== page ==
The Dalai Lama's appeal is variously ascribed to his charismatic personality, international fascination with Buddhism, his universalist values, international sympathy for the Tibetans, and western sinophobia. In the 1990s, many films were released by the American film industry about Tibet, including biopics of the Dalai Lama. This is attributed to both the Dalai Lama's 1989 Nobel Peace Prize as well as to the euphoria following the Fall of Communism. The most notable films, Kundun and Seven Years in Tibet (both released in 1997), portrayed "an idyllic pre-1950 Tibet, with a smiling, soft-spoken Dalai Lama at the helm – a Dalai Lama sworn to non-violence": portrayals the Chinese government decried as ahistorical. One South African official publicly criticised the Dalai Lama's politics and lamented a taboo on criticism of him, saying "To say anything against the Dalai Lama is, in some quarters, equivalent to trying to shoot Bambi".
Critics of the news and entertainment media coverage of the controversy charge that feudal Tibet was not as benevolent as popularly portrayed. The penal code before 1913 included forms of judicial mutilation and capital punishment to enforce a social system controversially described as both slavery and serfdom. In response, the Dalai Lama agreed many of old Tibet's practices needed reform. His predecessor had banned extreme punishments and the death penalty. And he had started some reforms like removal of debt inheritance during the early years of his government under the People's Republic of China in 1951.
The Dalai Lama has tried to mobilize international support for Tibetan’s activities. The Dalai Lama has been successful in gaining Western support for himself and the cause of greater Tibetan autonomy or independence, including vocal support from numerous Hollywood celebrities, most notably the actors Richard Gere and Steven Seagal, as well as lawmakers from several major countries.
Depiction in the media
The 14th Dalai Lama has been depicted in various movies and television programs including:
- Kundun, 1997 film directed by Martin Scorsese
- Seven Years in Tibet, 1997 film starring Brad Pitt and David Thewlis
- Klovn "Dalai Lama" Season 1, Episode 4 (2005)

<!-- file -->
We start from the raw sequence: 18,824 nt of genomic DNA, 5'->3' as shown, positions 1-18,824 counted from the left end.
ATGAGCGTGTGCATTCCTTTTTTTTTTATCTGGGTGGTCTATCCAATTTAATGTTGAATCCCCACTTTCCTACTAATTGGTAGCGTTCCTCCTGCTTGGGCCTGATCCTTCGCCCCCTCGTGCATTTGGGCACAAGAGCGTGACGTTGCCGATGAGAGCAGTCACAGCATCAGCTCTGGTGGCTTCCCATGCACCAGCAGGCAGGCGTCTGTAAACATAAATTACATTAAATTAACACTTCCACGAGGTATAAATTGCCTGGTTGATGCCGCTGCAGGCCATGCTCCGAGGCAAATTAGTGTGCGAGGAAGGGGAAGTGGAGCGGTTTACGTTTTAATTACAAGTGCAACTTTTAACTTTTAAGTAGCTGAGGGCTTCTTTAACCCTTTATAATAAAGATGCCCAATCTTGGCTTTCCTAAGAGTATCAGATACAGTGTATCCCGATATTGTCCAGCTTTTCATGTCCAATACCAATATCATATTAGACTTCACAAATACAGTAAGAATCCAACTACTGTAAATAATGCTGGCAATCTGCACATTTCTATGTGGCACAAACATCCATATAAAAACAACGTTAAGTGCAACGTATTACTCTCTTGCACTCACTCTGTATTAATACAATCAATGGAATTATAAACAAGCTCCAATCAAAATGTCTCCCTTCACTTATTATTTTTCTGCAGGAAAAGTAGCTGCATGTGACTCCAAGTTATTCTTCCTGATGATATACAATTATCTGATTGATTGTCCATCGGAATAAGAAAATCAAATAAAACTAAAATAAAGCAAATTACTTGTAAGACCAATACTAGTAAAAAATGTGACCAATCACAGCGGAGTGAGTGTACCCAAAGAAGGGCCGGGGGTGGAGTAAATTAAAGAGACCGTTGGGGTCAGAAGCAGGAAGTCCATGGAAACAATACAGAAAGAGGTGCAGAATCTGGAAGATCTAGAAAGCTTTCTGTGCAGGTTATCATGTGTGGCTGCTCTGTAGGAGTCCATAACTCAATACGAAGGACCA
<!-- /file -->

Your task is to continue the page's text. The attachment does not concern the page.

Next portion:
- Red Dwarf episode "Meltdown"" (1991) 
- Kung Fu: The Legend Continues "Dragonswing II" (1994) and "Phoenix" (1996)
- Lil' Bush: Resident of the United States "Anthem/China"
- The Simpsons episode "Simple Simpson"
Awards and honors
After the Tiananmen Square protests of 1989, the Norwegian Nobel Committee awarded the Dalai Lama the 1989 Nobel Peace Prize. The Committee officially gave the prize to the Dalai Lama for "the struggle of the liberation of Tibet and the efforts for a peaceful resolution" and "in part a tribute to the memory of Mahatma Gandhi" although the President of the Committee also said that the prize was intended to put pressure on China, who was reportedly infuriated that the award was given to a separatist.
On 28 May 2005, the Dalai Lama received the Christmas Humphreys Award from the Buddhist Society in the United Kingdom. On 22 June 2006, he became one of only six people ever to be recognised with Honorary Citizenship by the Governor General of Canada. The Dalai Lama was a 2007 recipient of the Congressional Gold Medal, the highest civilian award bestowed by American lawmakers. In 2012, the Dalai Lama was awarded the Templeton Prize. He later donated the entire prize money to an Indian charity, Save the Children.
The Dalai Lama is an advocate for a world free of nuclear weapons, and currently serves on the Advisory Council of the Nuclear Age Peace Foundation.
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- Tantra in Tibet. Co-authored with Tsong-kha-pa, Jeffrey Hopkins. Snow Lion, 1987. ISBN 978-0-93793-849-2
- The Dalai Lama at Harvard. Ed. Trans. Jeffrey Hopkins. Snow Lion, 1988. ISBN 978-0-93793-871-3
- Freedom in Exile: The Autobiography of the Dalai Lama, London: Little, Brown and Co., 1990, ISBN 978-0-349-10462-1
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14th Dalai LamaBorn: 6 July 1935
Recognised in 1937; enthroned in 1940
15th Dalai Lama
Ngawang Sungrab Thutob
|Ruler of Tibet
Part of the People's Republic of China from 1951
|New office||Head of State of the Central Tibetan Administration